Written by J. Weagle
Ghosts are real, that much I know.
On paper Crimson Peak sounded like the perfect fitting. Guilermo Del Toro the master behind such films as Pan’s Labyrinth, Hellboy and The Devil’s Backbone bringing a haunted ghost story that looked as though it could have been taken straight out of 1960’s hammer horror to life in the modern age. Although it does end up being some of those things, they are all decoration for what the meat of this tale actually is, a twisted gothic romance.
The first half of the movie plays out like something out of a Jane Austin novel (if Jane Austin novels had free roaming spirits in them) where an outsider British man named Thomas Sharpe (Tom Hiddleston) comes to New York in an attempt to sell his invention for digging up clay to some rich investors. Right away he catches the eye and charms the pantaloons off the young and beautiful Edith Cushing (Mia Wasikowska) who happens to have a rich and respected father. Their relationship booms and it’s not long before she is swept away back to the isolated castle with her new husband. In all of this however there is Lucille Sharpe (Jessica Chastain) the sister of Thomas who lurks in the background and allows viewers to know that something is not quite what it seems with both her and her brother.
Obviously the strongest aspect of Crimson Peak is in the set and costume design which is perhaps some of the best I’ve ever seen. The deteriorating castle that creaks and whistles with every gust of wind, slowly sinking into its clay foundation feels alive and becomes a character in itself. The flamboyant dresses and perfectly tailored suits fit the time period perfectly with just the slightest hint of gothic flair. It’s no surprise however, as Del Toro never disappoints when it comes to the look of his films, and it is becoming quite clear what makes a Del Toro film just that.
Though there are ghost that haunt the hallways and bathrooms of the mansion they play a minor role in the overall film, less and less as the film progresses. The moments when they do show up however are tense, and their grotesque appearance feels very fitting despite them being completely digitally made.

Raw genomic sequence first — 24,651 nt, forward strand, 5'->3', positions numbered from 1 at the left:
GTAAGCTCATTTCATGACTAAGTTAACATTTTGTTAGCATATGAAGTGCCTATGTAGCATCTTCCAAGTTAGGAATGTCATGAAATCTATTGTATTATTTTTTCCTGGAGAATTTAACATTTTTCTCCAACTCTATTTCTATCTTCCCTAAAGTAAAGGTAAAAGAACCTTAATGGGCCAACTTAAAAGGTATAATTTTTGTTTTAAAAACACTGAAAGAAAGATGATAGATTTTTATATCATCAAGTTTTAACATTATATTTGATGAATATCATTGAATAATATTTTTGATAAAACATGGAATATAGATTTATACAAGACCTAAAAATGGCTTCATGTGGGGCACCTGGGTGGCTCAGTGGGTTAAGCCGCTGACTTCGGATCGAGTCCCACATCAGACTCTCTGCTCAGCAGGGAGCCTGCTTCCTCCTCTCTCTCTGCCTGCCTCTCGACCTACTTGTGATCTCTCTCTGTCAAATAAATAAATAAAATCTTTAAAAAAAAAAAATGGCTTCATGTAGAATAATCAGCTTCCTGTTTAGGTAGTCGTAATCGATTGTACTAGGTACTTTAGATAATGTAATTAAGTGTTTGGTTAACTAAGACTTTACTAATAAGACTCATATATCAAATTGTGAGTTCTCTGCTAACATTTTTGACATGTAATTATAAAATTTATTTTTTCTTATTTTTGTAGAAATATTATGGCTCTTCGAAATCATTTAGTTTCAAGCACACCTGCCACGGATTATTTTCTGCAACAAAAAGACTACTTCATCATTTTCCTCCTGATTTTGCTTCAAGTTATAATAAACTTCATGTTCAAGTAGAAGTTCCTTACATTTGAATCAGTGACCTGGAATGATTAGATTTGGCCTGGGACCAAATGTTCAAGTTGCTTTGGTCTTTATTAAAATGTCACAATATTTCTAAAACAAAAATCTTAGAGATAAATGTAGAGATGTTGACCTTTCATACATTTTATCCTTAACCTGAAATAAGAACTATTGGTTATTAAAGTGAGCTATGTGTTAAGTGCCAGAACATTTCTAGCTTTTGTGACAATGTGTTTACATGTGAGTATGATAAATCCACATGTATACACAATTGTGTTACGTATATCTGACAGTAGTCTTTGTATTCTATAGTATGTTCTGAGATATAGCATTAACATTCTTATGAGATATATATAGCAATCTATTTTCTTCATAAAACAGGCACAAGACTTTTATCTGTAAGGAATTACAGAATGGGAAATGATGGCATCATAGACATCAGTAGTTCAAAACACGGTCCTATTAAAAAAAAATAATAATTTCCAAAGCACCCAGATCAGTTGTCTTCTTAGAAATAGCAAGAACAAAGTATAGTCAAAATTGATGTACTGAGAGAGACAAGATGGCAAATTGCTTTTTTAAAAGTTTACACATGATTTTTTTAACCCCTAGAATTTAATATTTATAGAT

Everything we’ve come to expect from Del Toro can be found in Crimson Peak. The incredible design of both the world and the creatures. The brisk aggressive violence that attacks like a startled rattle snake without notice. Cinematography that paints a picture that is consistently beautiful and surreal, setting it almost over the edge onto foolish but not quite.
For me this was a comeback film for Guillermo Del Toro, a recovery from the mega blockbuster studio failure that was Pacific Rim. Although I did enjoy moments of that movie it never really felt like a Del Toro movie, as though his vision was being held back (most likely by Universal). Crimson Peak is the complete opposite of that, it’s the director bringing his full creative vision to life allowing us to spend two hours in his weird and twisted gothic fairytale. Because looking past the obvious inspiration from 1960’s hammer horror and gothic romances found in the pages of writers such as Bram Stroker, and looking past the nods and tips of the hat to genre classics such as Kubrick’s The Shining and Hitchcock’s Notorious, that’s what Crimson Peak ultimately is, a simplistic gothic fairytale.